Publication: Journal of the Institute of Electrical Engineers
For many years a practice has prevailed of using a minor form of insulator for short circuits or block signaling wires. The author raises the question whether such a degree of refinement is desirable. It is inconvenient, inasmuch as it does not admit of interchange of wires where such changes are desirable. On the Midland the practice has long been abandoned. But one class of insulator, and one gauge of iron wire-—viz., No. 8— is employed. Thus, when required, through wires may be joined in with the shorter lengths, and the uniformity of the line preserved by maintaining the shorter lengths below the longer ones.
Moreover, it would appear that, however important other wires may be, none can be more important than those which govern the movements of the trains.
It is believed that the best insulators are those known as the "Post Office" and the "corrugated;" samples of which are on the table.
Samples of the form of terminal insulator and leading-in cup, employed largely by others as well as by the author, are also before the meeting. The terminal insulator is made in two sizes, the smaller kind being employed where the strain is small, as, for instance, for leading across from one side of the line to the other for signal box and other like purposes. The larger kind is employed for terminations of line wires.
The great advantage of this insulator presides, not merely in the shape of the ware, but in the extent of the bolt, A (Fig. 5), which, it will be seen, passes far beyond the corrugations at which point the line wires are attached—a provision which renders it practically impossible for a wire to fall, even when the porcelain is from any cause broken. Another advantage is that these corrugations, or grooves, not only help the insulation, but make provision for the attachment of different gauges or different descriptions of wire, as, for instance, if it is desired to attach a No. 11 to a No. 8. If the No. 8 is placed in the lower groove, and the No. 11 in the upper groove, the strain on the bolt will be about equalised, and the insulator will retain its vertical position. They are equally useful for joining two descriptions of wire, say iron and copper, the one being terminated on one ring, and the other on another, the two wires being joined by a loop.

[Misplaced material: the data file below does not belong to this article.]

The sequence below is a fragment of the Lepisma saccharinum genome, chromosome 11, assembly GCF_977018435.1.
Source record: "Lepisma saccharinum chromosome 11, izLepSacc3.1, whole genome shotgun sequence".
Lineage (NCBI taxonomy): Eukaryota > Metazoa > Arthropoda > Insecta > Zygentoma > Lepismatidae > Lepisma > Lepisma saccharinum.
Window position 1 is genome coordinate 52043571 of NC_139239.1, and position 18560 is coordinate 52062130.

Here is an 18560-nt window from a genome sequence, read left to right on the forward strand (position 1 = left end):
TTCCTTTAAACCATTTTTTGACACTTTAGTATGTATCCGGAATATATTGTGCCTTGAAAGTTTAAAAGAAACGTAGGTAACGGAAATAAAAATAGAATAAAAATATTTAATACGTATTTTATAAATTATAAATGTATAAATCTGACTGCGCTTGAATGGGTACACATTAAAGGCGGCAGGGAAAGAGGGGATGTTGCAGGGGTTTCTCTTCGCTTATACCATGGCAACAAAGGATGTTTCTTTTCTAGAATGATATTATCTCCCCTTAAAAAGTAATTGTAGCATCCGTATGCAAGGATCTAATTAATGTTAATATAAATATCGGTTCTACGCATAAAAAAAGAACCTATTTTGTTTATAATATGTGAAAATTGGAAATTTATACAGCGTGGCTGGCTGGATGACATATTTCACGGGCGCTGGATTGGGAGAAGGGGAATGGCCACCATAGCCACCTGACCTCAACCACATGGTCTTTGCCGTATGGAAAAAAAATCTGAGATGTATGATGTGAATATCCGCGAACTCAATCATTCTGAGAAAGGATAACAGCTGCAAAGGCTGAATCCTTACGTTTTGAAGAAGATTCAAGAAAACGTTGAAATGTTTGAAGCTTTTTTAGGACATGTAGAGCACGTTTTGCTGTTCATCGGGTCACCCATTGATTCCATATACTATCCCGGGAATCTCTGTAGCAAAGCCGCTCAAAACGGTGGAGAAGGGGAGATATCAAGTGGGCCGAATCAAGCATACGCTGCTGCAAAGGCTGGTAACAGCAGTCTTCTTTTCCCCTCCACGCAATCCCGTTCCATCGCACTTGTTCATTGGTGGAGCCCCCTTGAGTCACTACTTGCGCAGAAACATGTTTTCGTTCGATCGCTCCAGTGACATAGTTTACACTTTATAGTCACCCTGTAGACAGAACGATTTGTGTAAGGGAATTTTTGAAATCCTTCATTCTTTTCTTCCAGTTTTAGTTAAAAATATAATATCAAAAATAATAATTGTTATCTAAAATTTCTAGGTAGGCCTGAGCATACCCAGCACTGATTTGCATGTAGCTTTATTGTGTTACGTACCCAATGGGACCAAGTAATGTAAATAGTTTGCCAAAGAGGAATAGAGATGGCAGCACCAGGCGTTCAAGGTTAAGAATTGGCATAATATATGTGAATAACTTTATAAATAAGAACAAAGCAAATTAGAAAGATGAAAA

At the termination of all important wires, and, in many instances, at important signal boxes, "leading-in" cups are employed. They are formed (Fig. 6) of a porcelain tube, A, which the G.P. wire is threaded, the tube being contracted at B so as to keep the wire central and free from the edges of the tube. This tube is protected by an iron hood, C, perforated, so as to admit of the rain cleansing the porcelain tube.
Where round creosoted poles are employed for leading-in wires, it is necessary to carry the G.P. wires in boxing fixed between the arms. If this boxing is strongly made it will admit of the leading-in cups being fixed to either side of it, and will thus form a very complete and durable termination.